REST for Java

by Shashank Tiwari

An open source project called Restlet is creating what is called a Restlet API as an alternative to the Servlet API to adopt REST (Representational State Transfer) with Java. The belief is that the Servlet API does not have a clear separation of concerns between the transport protocol and the application. The Servlet API is an object-oriented view on top of the Http request/response model. On the other hand, the REST perspective has a resource-oriented view. What this means is that domain concepts are resources which can be referenced with a URI and which can be manipulated by components. The representational state of resources, and not resources themselves, is what is exchanged and connectors provide a means for communication of these representations between components. This also alludes to the redundancy in separation of web components as clients and servers. They could simultaneously be both.

1060 NetKernel is another interesting REST and Java project. It is a REST based microkernel and application server.

Looking at these initiatives, the questions then are:
Is the object-oriented view non-optimal for the web?
Does Java need new definitions for REST?

If you are not already familiar with REST, then read Roy Thomas Fielding's dissertation at http://www.ics.uci.edu/~fielding/pubs/dissertation/top.htm

4 Comments

Adam Taft
2006-09-14 14:52:40
I've tried Restlet. It's probably a pretty good project for reasons that are more sophisticated than I was willing to spend the thought capital on. Why? The servlet api is perfectly capable of creating a rest-like web service. Restlet throws away all of the work, libraries and developer training around servlets and builds the wheel from ground up. Ech. Not suprisingly, it turns out the RESTlet api is quite similar to servlet api.


REST implementations are, by definition, constrained to very few verbs: GET, POST, PUT, DELETE. Quite conveniently, the servlet api already has corresponding methods defined in HttpServlet: doGet(), doPost(), doPut(), doDelete(). Doing REST with java isn't any harder than simply overriding the verb/method you're needing for a particular url.


NetKernel offers REST via Xml configuration files. Restlet offers REST with an entire new api and stack. I just can't see the benefits when the straight path (servlets) is the most simple, obvious and mature choice.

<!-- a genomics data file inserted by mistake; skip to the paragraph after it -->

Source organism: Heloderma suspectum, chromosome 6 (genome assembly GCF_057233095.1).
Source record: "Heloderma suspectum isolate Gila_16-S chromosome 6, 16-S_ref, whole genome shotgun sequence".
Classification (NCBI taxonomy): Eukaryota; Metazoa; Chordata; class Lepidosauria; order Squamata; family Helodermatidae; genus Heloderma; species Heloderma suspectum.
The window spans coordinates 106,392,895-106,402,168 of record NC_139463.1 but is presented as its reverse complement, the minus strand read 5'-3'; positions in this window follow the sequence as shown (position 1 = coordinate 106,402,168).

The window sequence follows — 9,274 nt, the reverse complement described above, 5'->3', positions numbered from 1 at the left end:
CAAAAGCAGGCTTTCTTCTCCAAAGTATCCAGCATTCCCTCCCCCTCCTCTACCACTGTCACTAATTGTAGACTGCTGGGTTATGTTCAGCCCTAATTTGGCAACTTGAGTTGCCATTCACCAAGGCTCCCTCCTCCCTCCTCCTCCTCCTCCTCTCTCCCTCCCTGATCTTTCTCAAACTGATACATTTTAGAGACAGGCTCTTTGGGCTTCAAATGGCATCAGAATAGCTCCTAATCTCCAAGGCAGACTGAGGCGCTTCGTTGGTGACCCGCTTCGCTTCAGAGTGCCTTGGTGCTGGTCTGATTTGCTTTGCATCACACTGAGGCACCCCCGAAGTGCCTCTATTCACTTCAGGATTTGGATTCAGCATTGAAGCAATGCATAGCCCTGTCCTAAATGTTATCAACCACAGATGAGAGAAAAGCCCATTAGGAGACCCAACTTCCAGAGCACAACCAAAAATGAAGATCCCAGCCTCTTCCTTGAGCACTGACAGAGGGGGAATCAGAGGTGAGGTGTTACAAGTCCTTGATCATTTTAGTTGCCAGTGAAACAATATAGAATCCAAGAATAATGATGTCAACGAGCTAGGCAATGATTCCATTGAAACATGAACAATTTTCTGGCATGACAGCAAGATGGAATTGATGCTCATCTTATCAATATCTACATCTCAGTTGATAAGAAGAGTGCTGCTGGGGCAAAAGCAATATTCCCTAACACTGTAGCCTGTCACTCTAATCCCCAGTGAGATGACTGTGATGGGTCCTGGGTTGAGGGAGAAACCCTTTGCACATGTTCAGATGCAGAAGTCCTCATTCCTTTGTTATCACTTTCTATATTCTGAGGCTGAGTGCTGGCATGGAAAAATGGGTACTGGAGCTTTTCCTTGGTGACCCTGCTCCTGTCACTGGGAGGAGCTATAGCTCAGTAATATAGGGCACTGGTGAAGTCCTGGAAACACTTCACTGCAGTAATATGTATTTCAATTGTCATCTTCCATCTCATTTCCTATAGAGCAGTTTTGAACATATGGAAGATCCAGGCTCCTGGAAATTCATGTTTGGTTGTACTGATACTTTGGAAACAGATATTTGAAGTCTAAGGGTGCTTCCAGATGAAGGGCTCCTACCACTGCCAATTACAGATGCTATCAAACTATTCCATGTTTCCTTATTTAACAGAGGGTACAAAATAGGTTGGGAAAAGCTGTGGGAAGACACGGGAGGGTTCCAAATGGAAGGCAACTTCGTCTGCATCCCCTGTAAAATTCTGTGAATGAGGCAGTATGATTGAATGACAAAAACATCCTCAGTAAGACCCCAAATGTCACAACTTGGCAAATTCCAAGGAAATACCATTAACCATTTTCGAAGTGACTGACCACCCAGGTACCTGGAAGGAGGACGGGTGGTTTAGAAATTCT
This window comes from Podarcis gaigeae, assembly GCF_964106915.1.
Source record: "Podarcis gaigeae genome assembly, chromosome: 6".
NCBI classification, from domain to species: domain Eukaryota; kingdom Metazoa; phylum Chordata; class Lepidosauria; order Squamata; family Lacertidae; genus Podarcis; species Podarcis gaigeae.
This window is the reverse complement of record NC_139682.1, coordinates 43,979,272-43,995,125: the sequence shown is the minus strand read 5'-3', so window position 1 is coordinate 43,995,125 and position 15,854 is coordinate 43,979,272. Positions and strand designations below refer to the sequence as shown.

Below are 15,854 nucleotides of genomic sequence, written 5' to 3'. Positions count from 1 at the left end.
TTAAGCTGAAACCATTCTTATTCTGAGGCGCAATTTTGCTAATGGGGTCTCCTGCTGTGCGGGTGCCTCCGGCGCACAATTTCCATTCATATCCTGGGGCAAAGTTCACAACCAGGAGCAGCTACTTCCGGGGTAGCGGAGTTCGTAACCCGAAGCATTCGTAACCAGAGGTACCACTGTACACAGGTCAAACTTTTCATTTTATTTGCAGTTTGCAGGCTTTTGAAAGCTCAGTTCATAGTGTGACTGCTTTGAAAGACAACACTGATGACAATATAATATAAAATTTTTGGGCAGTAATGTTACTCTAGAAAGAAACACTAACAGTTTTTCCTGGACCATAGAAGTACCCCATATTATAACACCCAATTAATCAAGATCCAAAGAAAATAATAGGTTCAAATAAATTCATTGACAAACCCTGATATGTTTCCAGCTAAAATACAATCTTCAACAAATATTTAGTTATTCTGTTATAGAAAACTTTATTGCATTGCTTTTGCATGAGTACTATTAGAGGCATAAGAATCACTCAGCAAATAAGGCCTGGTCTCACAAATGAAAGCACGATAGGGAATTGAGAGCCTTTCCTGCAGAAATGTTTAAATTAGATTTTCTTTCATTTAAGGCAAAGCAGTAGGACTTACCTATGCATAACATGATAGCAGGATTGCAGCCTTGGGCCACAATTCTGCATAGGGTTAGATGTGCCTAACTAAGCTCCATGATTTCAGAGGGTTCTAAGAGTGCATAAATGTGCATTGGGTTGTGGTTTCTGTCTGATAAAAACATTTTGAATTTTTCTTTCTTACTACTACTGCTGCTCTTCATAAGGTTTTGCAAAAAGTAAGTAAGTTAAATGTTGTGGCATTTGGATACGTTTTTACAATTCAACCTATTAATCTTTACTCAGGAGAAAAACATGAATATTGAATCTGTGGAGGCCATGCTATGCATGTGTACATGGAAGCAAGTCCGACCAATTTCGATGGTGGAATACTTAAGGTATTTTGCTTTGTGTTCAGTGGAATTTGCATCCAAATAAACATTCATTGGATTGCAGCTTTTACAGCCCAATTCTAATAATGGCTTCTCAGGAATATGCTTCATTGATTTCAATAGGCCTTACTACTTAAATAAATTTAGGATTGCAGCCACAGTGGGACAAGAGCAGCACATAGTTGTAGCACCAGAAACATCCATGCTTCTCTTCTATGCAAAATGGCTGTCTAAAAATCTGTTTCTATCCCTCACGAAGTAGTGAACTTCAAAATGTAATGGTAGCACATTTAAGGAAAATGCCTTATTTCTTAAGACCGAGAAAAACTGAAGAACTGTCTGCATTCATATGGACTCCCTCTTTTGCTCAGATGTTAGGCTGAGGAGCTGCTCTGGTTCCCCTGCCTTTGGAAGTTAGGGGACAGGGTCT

Adam

Robert
2006-09-15 05:46:39
Also, Axis2 has in built support for REST.
But maybe Restlets in a Restlet container will be smaller?
Wesley Langley
2006-09-20 18:29:59
Jerome Louvel
2006-09-28 08:53:37
Comparison of Restlet vs Servlet is a common question. First, let me say that Restlet started as an API built on top of the Servlet API, like Struts if you want. At some point the overlap didn't justify the dependency and prevented the usage of NIO and asynchronous requests processing. However, you are still able to deploy Restlet applications inside a standard Servlet container using a small adapter that we provide.


If you can afford a fresh start, you should consider the standalone deployment mode instead, using one of our production-ready server HTTP connectors (based on Jetty, AsyncWeb or Simple).


As for the need for a new API you can read the introduction paper and also this dedicated FAQ entry.


Of course, you can use any HTTP stack/API to build RESTful applications but you won't get a lot of help and guidance. For example, how do you handle content negotiation between multiple representations of a resource with the Servlet API? With the Restlet API, you just have to implement the Resource interface, and provide a result for the getVariants() method, then the framework will automatically select the best variant for you, based on the current client preferences!


Best regards,
Jerome